Bottom line? Read it and details for the above at http://blogs.zdnet.com/security/?p=821
Latest iPhone firmware unlocked
The latest version of the firmware for Apple's iPhone has fallen to hackers less than a week after its release.
Two hackers working separately have both succeeded in jailbreaking version 1.1.3 of the firmware, iPhone Atlas reports. One of the hacks requires hardware modification, so it's not suited for those of a nervous disposition or lacking in electronics expertise.
More and the video clip at http://www.theregister.co.uk/2008/01/22/iphone_jailbreak/
New Sophos Security Report reveals cybercriminals moving
IT security and control firm, Sophos, has published its Security Threat Report 2008 examining the threat landscape over the previous twelve months, and predicting emerging cybercrime trends for 2008. The report reveals that in 2007 organised criminal gangs for the first time arrived at Apple's doorstep with the intention of stealing money. With proof that hackers are extending their efforts beyond Windows, Sophos is warning computer users of all operating systems not to be complacent about security.
Sophos experts note that malware for Macs has been seen before, but until recently, organised criminal gangs have not felt the need to target Mac users when there are so many more poorly protected Windows PCs available. However, late 2007 saw Mac malware not just being written by researchers demonstrating vulnerabilities or showing off to their peers, but by financially-motivated hackers who have recognised there is a viable and profitable market in infecting Macs alongside Windows PCs. For example, many versions of the malicious OSX/RSPlug Trojan horse, first seen in November 2007, were planted on websites designed to infect surfing Apple Mac computers for the purposes of phishing and identity theft.
"No-one should underestimate the significance of financially-motivated malware arriving for Apple Macs at the end of 2007. Although Macs have a long way to go in the popularity stakes before they overtake PCs,particularly in the workplace, their increased attractiveness to consumers has proven irresistible to some criminal cybergangs," said Graham Cluley, senior technology consultant at Sophos. "Mac users have for years prided themselves on making smarter decisions than their PC cousins - well, now's the chance to prove it. The Mac malware problem is currently tiny compared to the Windows one, so if enough Apple Mac users resist clicking on unsolicited weblinks or downloading unknown code from the web then there's a chance they could send a clear message to the hackers that it's not financially rewarding to target Macs. If they fail to properly defend themselves, however, there's a chance that more cybercriminals will decide it's worth their while to develop more malware for Mac during 2008."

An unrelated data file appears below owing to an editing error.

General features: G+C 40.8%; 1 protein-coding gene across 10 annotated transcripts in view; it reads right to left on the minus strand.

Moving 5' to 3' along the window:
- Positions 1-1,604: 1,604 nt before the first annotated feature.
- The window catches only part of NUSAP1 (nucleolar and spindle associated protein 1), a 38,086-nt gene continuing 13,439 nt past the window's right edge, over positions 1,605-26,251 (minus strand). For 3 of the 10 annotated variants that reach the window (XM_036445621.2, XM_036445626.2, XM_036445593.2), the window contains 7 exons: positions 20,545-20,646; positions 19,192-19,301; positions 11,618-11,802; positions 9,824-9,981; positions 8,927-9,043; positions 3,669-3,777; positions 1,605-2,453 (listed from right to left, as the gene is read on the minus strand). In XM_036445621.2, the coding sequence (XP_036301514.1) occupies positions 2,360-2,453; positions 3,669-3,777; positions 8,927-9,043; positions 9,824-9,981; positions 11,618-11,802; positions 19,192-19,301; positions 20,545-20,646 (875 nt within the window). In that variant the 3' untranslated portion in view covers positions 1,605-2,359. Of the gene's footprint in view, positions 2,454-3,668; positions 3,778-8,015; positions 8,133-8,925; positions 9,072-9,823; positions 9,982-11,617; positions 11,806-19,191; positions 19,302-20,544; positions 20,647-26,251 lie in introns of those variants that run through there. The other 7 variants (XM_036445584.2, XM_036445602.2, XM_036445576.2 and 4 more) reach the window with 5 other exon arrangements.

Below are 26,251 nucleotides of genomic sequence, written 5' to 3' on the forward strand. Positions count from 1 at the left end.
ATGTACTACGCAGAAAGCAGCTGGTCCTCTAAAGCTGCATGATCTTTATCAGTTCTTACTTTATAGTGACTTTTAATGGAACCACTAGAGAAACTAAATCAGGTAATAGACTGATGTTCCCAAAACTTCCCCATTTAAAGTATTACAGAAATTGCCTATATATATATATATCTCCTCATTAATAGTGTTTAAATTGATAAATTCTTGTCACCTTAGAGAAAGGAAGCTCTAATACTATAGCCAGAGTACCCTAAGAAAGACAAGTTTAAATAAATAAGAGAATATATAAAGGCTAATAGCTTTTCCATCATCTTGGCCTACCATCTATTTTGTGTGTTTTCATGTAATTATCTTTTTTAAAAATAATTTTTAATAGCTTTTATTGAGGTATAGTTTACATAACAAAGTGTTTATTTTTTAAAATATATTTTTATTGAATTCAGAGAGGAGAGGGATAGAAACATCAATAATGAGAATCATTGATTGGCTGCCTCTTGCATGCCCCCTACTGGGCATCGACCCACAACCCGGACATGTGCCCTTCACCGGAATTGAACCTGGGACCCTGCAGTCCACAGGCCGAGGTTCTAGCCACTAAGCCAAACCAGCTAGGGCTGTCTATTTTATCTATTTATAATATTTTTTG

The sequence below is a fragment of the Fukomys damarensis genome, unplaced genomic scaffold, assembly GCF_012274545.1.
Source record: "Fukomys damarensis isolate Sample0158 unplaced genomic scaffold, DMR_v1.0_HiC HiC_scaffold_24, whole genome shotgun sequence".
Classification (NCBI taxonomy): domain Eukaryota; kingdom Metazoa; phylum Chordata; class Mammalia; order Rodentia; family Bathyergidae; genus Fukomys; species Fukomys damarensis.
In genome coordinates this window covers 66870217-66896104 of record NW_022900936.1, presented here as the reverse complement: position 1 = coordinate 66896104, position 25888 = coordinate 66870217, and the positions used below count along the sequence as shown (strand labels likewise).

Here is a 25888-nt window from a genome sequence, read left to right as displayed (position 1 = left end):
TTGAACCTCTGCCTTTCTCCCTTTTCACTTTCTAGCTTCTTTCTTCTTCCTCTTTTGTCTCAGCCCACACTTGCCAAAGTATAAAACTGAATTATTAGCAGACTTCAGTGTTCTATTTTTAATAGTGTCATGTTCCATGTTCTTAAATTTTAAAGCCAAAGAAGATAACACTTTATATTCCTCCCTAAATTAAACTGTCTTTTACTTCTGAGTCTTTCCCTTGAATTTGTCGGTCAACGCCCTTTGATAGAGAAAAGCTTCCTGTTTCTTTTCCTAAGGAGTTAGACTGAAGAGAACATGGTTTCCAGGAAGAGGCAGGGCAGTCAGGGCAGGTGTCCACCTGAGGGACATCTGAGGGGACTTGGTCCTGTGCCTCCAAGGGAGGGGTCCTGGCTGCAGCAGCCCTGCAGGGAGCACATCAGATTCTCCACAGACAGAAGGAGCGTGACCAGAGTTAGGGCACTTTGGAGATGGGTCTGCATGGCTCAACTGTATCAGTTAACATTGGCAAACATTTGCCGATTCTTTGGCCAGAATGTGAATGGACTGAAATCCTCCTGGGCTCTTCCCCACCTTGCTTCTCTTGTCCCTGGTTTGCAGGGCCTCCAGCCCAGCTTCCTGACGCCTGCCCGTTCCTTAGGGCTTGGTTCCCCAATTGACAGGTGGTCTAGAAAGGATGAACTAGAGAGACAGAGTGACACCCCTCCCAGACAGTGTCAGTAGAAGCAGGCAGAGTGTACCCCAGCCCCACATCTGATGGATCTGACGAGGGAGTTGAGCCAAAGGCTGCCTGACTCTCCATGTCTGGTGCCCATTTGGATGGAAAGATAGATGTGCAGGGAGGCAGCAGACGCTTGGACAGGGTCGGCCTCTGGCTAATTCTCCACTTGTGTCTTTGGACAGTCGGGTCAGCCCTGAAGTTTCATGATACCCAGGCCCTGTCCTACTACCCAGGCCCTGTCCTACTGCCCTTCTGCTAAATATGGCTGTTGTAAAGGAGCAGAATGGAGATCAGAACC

Cybercriminals moving beyond Microsoft to Apple and Linux
A new report reveals that in 2007 organised criminal gangs for the first time started attacking Internet connected Apple products with the intention of stealing money. The report issues a chilling warning that the increased popularity of Mac computers and the enthusiastic take-up of net connected products such as iPhone and iPod Touch has its down side.
Symantec: Drive-by Pharming in the Wild
After many months that Symantec talked about the concept of a drive-by pharming, then recently saw instances of actual attackers attempting a basic version of drive-by pharming.
In one real-life variant that we observed, the attackers embedded the malicious code inside an email that claimed it had an e-card waiting for you at the Web site gusanito.com. Unfortunately the email also contained an HTML IMG tag that resulted in an HTTP GET request being made to a router (the make of which is a popular router model in Mexico). The GET request modified the router?s DNS settings so that the URL for a popular Mexico-based banking site (as well as other related domains) would be mapped to an attacker?s Web site.
Now, anyone who subsequently tried to go to this particular banking Web site (one of the largest banks in Mexico) using the same computer would be directed to the attacker?s site instead. Anyone who transacted with this rogue site would have their credentials stolen.
Now that the first instances of the attack have been observed, they expect there to be others.
Drive-by pharming attack hits home
Whenever you type an address into an Internet browser, that address is instantly resolved into the site's numerical Internet address by a DNS server located somewhere in the world. On Tuesday, Symantec announced that online criminals have started to remotely redirect your home network router's DNS server so that whenever you type in a financial institution or other trusted site, your browser will instead be redirected to a bogus or phishing Web site.
Heathrow PC security probe launched